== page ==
Texas Republican Dan Crenshaw has argued that drug cartels in the neighboring country pose a ?clear and present danger?
Military intervention against drug cartels in Mexico should be among the options under consideration by the US government, Congressman Dan Crenshaw has argued. The Republican from Texas insisted, however, that any such operation would have to be conducted in close cooperation with the Mexican authorities.
In an interview with TV channel FOX 26 Houston on Sunday, Crenshaw claimed that the Mexican government "does not have operational control of their side of the border."
The politician argued that criminal groups were actually in control of the frontier, and estimated the total annual profits of cartels to be around $13 billion. Crenshaw also said that synthetic opioid fentanyl distributed by Mexican syndicates kills "tens of thousands of Americans a year."
The situation demands a "whole new government approach," Crenshaw claimed, adding that the cartels should be treated as the "enemy of the state that they are."
Asked whether he thought military action should be considered, the decorated Navy SEAL veteran said that keeping that option available should be a "big priority."
Military steps in coordination with the Mexican authorities would "send a message to the cartels that they've crossed a red line with the fentanyl production," Crenshaw stated.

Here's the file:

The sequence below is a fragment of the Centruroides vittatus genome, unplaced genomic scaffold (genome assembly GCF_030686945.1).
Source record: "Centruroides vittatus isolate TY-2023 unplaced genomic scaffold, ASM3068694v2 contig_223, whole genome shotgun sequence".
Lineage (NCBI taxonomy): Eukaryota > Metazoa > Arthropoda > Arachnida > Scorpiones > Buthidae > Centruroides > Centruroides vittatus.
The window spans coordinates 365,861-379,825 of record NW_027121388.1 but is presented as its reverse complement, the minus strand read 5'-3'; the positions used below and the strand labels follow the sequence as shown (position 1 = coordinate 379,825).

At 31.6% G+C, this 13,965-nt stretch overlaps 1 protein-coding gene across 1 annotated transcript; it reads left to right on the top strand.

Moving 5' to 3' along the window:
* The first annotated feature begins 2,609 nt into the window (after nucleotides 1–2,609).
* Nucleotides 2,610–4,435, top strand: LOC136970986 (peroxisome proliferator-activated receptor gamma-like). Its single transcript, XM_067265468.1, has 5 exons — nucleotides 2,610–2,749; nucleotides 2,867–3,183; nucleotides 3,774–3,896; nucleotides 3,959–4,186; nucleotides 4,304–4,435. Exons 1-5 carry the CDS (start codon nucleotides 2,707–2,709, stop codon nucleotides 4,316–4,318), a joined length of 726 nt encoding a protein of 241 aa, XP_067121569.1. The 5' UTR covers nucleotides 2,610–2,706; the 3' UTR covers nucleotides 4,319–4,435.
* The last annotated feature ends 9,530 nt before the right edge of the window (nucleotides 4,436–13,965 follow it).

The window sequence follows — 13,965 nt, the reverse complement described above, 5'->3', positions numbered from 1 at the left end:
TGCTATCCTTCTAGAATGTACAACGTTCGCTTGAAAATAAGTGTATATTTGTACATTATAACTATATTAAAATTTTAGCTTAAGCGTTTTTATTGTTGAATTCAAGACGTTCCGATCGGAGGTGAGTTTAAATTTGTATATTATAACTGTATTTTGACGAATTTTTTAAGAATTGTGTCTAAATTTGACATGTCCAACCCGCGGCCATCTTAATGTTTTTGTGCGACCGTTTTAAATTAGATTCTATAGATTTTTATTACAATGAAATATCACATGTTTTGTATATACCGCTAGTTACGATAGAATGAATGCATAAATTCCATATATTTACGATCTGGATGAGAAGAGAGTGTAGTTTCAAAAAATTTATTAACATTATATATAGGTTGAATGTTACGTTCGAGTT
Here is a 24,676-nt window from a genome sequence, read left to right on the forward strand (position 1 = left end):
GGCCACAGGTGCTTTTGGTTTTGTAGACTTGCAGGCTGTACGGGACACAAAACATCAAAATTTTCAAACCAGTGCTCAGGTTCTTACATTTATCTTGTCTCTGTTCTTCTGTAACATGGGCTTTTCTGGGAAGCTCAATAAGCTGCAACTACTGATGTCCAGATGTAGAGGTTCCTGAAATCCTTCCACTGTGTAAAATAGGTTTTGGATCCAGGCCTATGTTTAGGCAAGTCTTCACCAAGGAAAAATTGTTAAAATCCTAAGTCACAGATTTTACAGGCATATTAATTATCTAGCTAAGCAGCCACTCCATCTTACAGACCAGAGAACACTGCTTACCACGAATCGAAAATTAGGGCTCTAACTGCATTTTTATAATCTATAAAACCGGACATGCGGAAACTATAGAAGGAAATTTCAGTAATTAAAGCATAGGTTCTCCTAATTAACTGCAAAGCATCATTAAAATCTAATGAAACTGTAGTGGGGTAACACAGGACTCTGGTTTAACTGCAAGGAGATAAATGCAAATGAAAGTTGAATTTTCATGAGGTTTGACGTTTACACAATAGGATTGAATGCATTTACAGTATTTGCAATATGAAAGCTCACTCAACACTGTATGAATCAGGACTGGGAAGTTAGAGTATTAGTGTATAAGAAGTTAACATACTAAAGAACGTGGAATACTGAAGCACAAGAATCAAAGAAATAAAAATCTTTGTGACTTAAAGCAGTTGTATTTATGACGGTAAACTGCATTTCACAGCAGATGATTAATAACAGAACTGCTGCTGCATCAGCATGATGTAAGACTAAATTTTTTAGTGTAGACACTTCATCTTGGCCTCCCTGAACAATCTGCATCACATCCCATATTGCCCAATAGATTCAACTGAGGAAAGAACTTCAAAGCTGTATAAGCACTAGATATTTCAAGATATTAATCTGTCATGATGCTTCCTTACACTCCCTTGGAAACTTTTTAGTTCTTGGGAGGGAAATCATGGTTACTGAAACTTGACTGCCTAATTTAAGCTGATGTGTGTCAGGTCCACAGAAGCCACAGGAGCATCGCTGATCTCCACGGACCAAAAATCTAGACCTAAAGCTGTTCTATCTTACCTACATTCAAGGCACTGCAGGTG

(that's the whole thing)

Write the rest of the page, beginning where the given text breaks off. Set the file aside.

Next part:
Washington would be working "with and through the Mexican government" if it took military action, the congressman added, asserting that "we have a clear and present danger, basically a para-military threat, right on our border, and we have to deal with it."
In March, Crenshaw posted a tweet in Spanish asking Mexican President Lopez Obrador why he had objected to a proposal put forward by the congressman in January. The document called for the authorization of the use of military force against drug cartels in Mexico.
Around the same time, Republican Senator Lindsey Graham argued that it was time to "put Mexico on notice" and suggested designating some cartels as "foreign terrorist groups."
In an apparent response to those calls, President Obrador insisted that his administration was "not going to permit any foreign government to intervene in our territory, much less that a government's armed forces intervene."
Obrador argued that Mexico "does not take orders from anyone," and described any suggestions of US military action in his country as "irresponsible."